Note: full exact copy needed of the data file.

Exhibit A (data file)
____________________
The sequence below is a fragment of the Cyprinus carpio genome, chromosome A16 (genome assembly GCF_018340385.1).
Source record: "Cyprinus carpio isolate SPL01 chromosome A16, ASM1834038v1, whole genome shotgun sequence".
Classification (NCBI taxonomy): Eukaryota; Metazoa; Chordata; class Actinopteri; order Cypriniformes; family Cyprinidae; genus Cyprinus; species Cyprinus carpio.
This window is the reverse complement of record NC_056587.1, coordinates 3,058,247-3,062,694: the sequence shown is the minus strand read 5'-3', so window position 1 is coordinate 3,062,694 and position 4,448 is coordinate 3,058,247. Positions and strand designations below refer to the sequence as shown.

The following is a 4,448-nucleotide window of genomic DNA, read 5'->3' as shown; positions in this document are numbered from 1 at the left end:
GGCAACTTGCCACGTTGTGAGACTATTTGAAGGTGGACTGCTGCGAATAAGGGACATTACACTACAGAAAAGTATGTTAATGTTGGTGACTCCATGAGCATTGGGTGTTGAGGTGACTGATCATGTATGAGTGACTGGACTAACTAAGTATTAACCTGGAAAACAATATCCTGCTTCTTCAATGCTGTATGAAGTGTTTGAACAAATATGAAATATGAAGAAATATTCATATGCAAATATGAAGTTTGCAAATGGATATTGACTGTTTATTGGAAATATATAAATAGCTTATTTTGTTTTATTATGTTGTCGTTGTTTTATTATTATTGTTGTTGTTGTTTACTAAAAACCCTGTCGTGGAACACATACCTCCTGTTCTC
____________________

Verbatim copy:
The sequence below is a fragment of the Cyprinus carpio genome, chromosome A16 (genome assembly GCF_018340385.1).
Source record: "Cyprinus carpio isolate SPL01 chromosome A16, ASM1834038v1, whole genome shotgun sequence".
Classification (NCBI taxonomy): Eukaryota; Metazoa; Chordata; class Actinopteri; order Cypriniformes; family Cyprinidae; genus Cyprinus; species Cyprinus carpio.
This window is the reverse complement of record NC_056587.1, coordinates 3,058,247-3,062,694: the sequence shown is the minus strand read 5'-3', so window position 1 is coordinate 3,062,694 and position 4,448 is coordinate 3,058,247. Positions and strand designations below refer to the sequence as shown.

The following is a 4,448-nucleotide window of genomic DNA, read 5'->3' as shown; positions in this document are numbered from 1 at the left end:
GGCAACTTGCCACGTTGTGAGACTATTTGAAGGTGGACTGCTGCGAATAAGGGACATTACACTACAGAAAAGTATGTTAATGTTGGTGACTCCATGAGCATTGGGTGTTGAGGTGACTGATCATGTATGAGTGACTGGACTAACTAAGTATTAACCTGGAAAACAATATCCTGCTTCTTCAATGCTGTATGAAGTGTTTGAACAAATATGAAATATGAAGAAATATTCATATGCAAATATGAAGTTTGCAAATGGATATTGACTGTTTATTGGAAATATATAAATAGCTTATTTTGTTTTATTATGTTGTCGTTGTTTTATTATTATTGTTGTTGTTGTTTACTAAAAACCCTGTCGTGGAACACATACCTCCTGTTCTC